Blog Post

Paywall Brigade: The Newspapers That Now Charge For Online Access

In the mid-90s, at least 45 U.S. newspapers charged for online access, though almost all of them later hopped over the fence to the free side. Now, the paywall brigade is rising again — albeit slowly. On the eve of this year’s American Society of News Editors conference, where the question of charging for digital content will be center stage, we’ve assembled a list of the local and metro papers in the U.S. that have paywalls. We found more than 20 that charge online readers up to $35 a month, in an attempt either to preserve their print circulation or to add a new stream of revenue. They range from major metros like Newsday to sub-20,000 circulation papers in small northeast towns that have charged online readers for years.

And this list is about to get longer. At least six other papers have announced they will put up some sort of online paywall in the coming months. How these papers do financially with their new paywalls will determine, in part, whether hundreds of other papers decide to take the same step. As a result, we’ll be updating this list periodically with new entrants and checking with these papers to see how they’re faring. We aimed for comprehensiveness, but our list is certainly missing papers that have paywalls and is missing some details too — so please help us out and send us the names of others that aren’t here, via the comments at the end of this story, and we’ll update. Click on the thumbnail below to see the full chart.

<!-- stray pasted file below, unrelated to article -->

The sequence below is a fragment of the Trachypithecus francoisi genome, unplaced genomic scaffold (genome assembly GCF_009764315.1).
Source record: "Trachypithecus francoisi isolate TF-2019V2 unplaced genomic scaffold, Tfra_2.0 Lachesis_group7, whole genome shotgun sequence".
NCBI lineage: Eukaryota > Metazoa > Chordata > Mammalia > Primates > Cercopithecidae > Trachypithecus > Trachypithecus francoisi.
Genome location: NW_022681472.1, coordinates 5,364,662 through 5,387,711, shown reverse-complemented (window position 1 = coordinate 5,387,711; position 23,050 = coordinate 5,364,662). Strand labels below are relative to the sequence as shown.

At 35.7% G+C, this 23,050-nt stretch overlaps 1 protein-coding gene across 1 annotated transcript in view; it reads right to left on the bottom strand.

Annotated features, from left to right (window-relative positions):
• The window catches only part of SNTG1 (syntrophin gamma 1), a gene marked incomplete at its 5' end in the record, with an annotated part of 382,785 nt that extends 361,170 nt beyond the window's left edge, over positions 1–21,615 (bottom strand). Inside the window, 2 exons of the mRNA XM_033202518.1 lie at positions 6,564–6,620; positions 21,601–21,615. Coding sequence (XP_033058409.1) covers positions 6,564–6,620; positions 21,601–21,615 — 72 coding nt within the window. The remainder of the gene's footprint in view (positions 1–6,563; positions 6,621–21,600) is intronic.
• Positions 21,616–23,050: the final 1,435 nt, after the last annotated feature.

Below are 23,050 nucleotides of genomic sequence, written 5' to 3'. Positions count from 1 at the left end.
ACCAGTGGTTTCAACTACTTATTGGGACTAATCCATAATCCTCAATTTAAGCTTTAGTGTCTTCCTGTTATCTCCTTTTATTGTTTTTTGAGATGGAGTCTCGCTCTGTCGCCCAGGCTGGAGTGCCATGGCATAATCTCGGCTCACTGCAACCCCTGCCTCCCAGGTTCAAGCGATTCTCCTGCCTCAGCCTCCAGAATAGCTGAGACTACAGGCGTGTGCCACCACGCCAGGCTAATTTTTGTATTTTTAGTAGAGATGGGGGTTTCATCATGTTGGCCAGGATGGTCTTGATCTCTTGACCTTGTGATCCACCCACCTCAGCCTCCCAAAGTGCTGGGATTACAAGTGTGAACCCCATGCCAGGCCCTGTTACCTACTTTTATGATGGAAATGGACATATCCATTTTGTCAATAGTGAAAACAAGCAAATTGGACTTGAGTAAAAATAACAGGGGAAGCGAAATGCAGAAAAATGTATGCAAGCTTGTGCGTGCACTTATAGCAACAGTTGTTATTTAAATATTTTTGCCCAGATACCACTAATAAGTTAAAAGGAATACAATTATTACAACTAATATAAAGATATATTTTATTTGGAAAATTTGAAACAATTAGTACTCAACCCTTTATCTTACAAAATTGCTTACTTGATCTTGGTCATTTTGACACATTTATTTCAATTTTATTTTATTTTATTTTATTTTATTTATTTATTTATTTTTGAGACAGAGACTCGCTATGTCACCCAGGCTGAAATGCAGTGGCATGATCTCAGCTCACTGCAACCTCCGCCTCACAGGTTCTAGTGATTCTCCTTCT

18 Responses to “Paywall Brigade: The Newspapers That Now Charge For Online Access”

  1. steveOHT

    See further analysis of this data and data from other paywalled daily newspaper websites: report

    Conclusion: Daily Newspaper Paywalls Generate $7.80/month and Add 3.5% to Total Circ

  2. Thanks for the compliment, but I think that young comment may be a bit relative.

    You are right that they local advertisers would see no value from the out of town subscribers, but with the ability to zone the online ads, it is possible to serve only national (or remnant) ads to them.

    I have suggested more of a blended approach: current news behind the wall, zoning of ads according to where someone is, and the opening up of content over 30 days old to free viewing. That combined with offering people the options to get our content on any device (phone, kindle, etc.) and a social media marketing strategy to increase pageviews.

    NYT proved years ago that paywall only will not maximize revenue.

    That’s my opinion, but you know what they say about those…

  3. billostendorf

    Add the Decatur Daily in Decatur, Ala., which put up a pay wall about three years ago. Their web provider, Creative Circle, was the first newspaper web CMS to offer paywalls in 2005.

  4. Chad, thanks for your response. You appear to be very much like much of the young talent I have had the fortune to work with over the years…. bright and gifted.